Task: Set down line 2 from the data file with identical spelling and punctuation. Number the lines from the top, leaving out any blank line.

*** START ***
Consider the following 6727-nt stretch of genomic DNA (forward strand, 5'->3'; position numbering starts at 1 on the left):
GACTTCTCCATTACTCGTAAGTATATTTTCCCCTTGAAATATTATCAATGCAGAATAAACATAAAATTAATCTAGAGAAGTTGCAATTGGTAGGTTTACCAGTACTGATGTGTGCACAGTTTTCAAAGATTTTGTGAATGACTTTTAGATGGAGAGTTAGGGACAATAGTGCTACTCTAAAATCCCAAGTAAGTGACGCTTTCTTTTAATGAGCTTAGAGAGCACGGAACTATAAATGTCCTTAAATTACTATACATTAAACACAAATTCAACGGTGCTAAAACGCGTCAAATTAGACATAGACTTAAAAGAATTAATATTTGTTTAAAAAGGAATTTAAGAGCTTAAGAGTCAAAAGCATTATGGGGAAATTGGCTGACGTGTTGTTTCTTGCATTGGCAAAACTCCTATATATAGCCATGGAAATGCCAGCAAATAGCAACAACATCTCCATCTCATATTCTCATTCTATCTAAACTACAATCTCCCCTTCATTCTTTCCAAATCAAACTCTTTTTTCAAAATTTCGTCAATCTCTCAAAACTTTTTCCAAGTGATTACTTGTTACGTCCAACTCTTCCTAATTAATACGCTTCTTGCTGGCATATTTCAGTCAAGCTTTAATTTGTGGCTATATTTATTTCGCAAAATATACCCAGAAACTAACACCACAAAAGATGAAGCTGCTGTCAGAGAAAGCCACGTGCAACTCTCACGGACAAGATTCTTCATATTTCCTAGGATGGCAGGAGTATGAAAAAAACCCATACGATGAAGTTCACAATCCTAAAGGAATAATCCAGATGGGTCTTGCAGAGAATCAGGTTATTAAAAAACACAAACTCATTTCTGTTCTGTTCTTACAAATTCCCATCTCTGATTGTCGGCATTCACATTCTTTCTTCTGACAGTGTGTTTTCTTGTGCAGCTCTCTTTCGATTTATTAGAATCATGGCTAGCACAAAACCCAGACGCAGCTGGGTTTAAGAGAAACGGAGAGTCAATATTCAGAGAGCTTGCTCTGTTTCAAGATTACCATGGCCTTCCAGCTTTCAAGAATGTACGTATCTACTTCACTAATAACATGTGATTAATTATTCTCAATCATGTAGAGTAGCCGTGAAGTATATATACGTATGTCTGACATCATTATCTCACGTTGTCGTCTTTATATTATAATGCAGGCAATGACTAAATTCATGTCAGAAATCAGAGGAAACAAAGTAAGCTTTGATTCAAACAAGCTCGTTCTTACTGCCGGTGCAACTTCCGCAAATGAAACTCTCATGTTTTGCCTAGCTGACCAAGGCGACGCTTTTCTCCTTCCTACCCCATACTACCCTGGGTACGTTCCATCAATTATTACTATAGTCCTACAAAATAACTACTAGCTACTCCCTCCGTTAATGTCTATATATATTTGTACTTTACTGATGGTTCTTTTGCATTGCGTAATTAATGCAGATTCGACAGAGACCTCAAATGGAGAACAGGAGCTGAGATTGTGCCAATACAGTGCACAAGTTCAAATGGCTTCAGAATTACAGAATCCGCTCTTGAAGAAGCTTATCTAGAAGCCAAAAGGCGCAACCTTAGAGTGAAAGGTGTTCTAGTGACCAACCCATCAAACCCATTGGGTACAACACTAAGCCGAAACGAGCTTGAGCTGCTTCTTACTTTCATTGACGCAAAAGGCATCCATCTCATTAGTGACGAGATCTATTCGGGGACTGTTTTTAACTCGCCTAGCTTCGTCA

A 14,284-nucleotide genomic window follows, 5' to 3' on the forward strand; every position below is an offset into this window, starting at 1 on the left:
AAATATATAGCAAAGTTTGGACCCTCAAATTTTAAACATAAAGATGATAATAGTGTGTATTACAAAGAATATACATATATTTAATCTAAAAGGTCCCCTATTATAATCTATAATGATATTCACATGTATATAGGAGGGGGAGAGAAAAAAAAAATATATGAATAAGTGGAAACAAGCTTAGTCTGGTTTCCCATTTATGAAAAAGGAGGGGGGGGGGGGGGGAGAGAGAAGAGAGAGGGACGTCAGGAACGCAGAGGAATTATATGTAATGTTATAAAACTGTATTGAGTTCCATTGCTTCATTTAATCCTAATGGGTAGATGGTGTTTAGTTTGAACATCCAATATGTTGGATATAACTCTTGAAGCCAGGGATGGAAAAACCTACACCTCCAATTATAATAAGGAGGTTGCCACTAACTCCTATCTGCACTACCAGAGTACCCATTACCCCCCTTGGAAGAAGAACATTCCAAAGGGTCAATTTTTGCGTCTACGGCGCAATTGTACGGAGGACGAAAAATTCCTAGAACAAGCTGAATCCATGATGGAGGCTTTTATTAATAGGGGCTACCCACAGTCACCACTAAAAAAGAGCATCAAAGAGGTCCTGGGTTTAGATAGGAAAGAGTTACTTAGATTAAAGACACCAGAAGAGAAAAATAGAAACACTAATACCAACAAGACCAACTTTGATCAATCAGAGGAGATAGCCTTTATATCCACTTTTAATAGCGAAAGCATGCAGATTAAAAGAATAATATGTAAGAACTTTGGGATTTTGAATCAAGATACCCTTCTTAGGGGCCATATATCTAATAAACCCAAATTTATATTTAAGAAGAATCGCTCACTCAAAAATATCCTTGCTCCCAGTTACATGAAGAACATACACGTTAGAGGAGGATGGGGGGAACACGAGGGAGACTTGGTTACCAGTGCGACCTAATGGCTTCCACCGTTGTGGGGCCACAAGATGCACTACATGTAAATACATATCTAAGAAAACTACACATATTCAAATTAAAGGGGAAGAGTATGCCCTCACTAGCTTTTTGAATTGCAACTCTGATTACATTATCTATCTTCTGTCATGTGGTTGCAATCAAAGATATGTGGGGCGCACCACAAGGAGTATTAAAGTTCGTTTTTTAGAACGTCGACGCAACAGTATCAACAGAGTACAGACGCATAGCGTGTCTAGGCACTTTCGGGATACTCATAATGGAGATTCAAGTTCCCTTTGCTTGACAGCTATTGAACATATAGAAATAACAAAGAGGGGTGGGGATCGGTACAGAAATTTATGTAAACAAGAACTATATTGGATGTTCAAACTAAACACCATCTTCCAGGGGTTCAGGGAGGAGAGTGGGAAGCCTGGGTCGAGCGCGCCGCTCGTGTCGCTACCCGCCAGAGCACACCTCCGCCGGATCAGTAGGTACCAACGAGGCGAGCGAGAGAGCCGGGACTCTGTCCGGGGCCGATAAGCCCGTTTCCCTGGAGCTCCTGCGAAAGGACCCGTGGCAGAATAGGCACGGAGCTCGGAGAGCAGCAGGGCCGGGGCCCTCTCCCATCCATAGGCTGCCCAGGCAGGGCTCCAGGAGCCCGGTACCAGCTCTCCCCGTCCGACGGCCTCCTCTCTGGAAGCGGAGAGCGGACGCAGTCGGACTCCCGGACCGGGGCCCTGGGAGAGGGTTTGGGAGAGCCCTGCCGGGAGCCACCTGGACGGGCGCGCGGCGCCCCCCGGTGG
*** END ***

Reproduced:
GACTTCTCCATTACTCGTAAGTATATTTTCCCCTTGAAATATTATCAATGCAGAATAAACATAAAATTAATCTAGAGAAGTTGCAATTGGTAGGTTTACCAGTACTGATGTGTGCACAGTTTTCAAAGATTTTGTGAATGACTTTTAGATGGAGAGTTAGGGACAATAGTGCTACTCTAAAATCCCAAGTAAGTGACGCTTTCTTTTAATGAGCTTAGAGAGCACGGAACTATAAATGTCCTTAAATTACTATACATTAAACACAAATTCAACGGTGCTAAAACGCGTCAAATTAGACATAGACTTAAAAGAATTAATATTTGTTTAAAAAGGAATTTAAGAGCTTAAGAGTCAAAAGCATTATGGGGAAATTGGCTGACGTGTTGTTTCTTGCATTGGCAAAACTCCTATATATAGCCATGGAAATGCCAGCAAATAGCAACAACATCTCCATCTCATATTCTCATTCTATCTAAACTACAATCTCCCCTTCATTCTTTCCAAATCAAACTCTTTTTTCAAAATTTCGTCAATCTCTCAAAACTTTTTCCAAGTGATTACTTGTTACGTCCAACTCTTCCTAATTAATACGCTTCTTGCTGGCATATTTCAGTCAAGCTTTAATTTGTGGCTATATTTATTTCGCAAAATATACCCAGAAACTAACACCACAAAAGATGAAGCTGCTGTCAGAGAAAGCCACGTGCAACTCTCACGGACAAGATTCTTCATATTTCCTAGGATGGCAGGAGTATGAAAAAAACCCATACGATGAAGTTCACAATCCTAAAGGAATAATCCAGATGGGTCTTGCAGAGAATCAGGTTATTAAAAAACACAAACTCATTTCTGTTCTGTTCTTACAAATTCCCATCTCTGATTGTCGGCATTCACATTCTTTCTTCTGACAGTGTGTTTTCTTGTGCAGCTCTCTTTCGATTTATTAGAATCATGGCTAGCACAAAACCCAGACGCAGCTGGGTTTAAGAGAAACGGAGAGTCAATATTCAGAGAGCTTGCTCTGTTTCAAGATTACCATGGCCTTCCAGCTTTCAAGAATGTACGTATCTACTTCACTAATAACATGTGATTAATTATTCTCAATCATGTAGAGTAGCCGTGAAGTATATATACGTATGTCTGACATCATTATCTCACGTTGTCGTCTTTATATTATAATGCAGGCAATGACTAAATTCATGTCAGAAATCAGAGGAAACAAAGTAAGCTTTGATTCAAACAAGCTCGTTCTTACTGCCGGTGCAACTTCCGCAAATGAAACTCTCATGTTTTGCCTAGCTGACCAAGGCGACGCTTTTCTCCTTCCTACCCCATACTACCCTGGGTACGTTCCATCAATTATTACTATAGTCCTACAAAATAACTACTAGCTACTCCCTCCGTTAATGTCTATATATATTTGTACTTTACTGATGGTTCTTTTGCATTGCGTAATTAATGCAGATTCGACAGAGACCTCAAATGGAGAACAGGAGCTGAGATTGTGCCAATACAGTGCACAAGTTCAAATGGCTTCAGAATTACAGAATCCGCTCTTGAAGAAGCTTATCTAGAAGCCAAAAGGCGCAACCTTAGAGTGAAAGGTGTTCTAGTGACCAACCCATCAAACCCATTGGGTACAACACTAAGCCGAAACGAGCTTGAGCTGCTTCTTACTTTCATTGACGCAAAAGGCATCCATCTCATTAGTGACGAGATCTATTCGGGGACTGTTTTTAACTCGCCTAGCTTCGTCA